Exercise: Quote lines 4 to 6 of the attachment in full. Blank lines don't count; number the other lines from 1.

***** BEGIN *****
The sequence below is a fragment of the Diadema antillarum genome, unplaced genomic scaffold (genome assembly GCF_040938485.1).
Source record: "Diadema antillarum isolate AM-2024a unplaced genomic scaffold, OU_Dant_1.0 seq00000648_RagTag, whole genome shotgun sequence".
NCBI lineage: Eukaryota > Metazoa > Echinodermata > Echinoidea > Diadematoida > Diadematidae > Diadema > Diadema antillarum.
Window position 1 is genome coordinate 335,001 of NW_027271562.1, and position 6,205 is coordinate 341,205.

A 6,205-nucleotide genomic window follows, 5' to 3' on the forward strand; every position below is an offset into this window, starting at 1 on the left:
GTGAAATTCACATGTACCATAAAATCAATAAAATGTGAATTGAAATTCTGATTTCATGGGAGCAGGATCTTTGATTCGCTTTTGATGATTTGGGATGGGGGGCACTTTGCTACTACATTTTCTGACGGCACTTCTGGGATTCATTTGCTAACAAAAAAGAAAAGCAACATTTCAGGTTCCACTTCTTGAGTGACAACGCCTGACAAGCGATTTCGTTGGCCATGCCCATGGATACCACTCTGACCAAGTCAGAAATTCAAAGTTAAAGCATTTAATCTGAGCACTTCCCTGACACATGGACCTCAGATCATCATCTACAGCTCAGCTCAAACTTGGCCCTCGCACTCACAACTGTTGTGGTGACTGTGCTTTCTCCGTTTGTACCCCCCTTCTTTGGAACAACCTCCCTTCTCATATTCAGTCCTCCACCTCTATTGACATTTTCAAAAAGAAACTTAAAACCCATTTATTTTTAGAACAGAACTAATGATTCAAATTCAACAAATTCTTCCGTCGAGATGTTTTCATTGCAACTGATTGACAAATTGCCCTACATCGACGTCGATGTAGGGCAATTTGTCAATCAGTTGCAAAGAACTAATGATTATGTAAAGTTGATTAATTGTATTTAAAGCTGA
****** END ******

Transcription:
Window position 1 is genome coordinate 335,001 of NW_027271562.1, and position 6,205 is coordinate 341,205.

A 6,205-nucleotide genomic window follows, 5' to 3' on the forward strand; every position below is an offset into this window, starting at 1 on the left:
GTGAAATTCACATGTACCATAAAATCAATAAAATGTGAATTGAAATTCTGATTTCATGGGAGCAGGATCTTTGATTCGCTTTTGATGATTTGGGATGGGGGGCACTTTGCTACTACATTTTCTGACGGCACTTCTGGGATTCATTTGCTAACAAAAAAGAAAAGCAACATTTCAGGTTCCACTTCTTGAGTGACAACGCCTGACAAGCGATTTCGTTGGCCATGCCCATGGATACCACTCTGACCAAGTCAGAAATTCAAAGTTAAAGCATTTAATCTGAGCACTTCCCTGACACATGGACCTCAGATCATCATCTACAGCTCAGCTCAAACTTGGCCCTCGCACTCACAACTGTTGTGGTGACTGTGCTTTCTCCGTTTGTACCCCCCTTCTTTGGAACAACCTCCCTTCTCATATTCAGTCCTCCACCTCTATTGACATTTTCAAAAAGAAACTTAAAACCCATTTATTTTTAGAACAGAACTAATGATTCAAATTCAACAAATTCTTCCGTCGAGATGTTTTCATTGCAACTGATTGACAAATTGCCCTACATCGACGTCGATGTAGGGCAATTTGTCAATCAGTTGCAAAGAACTAATGATTATGTAAAGTTGATTAATTGTATTTAAAGCTGA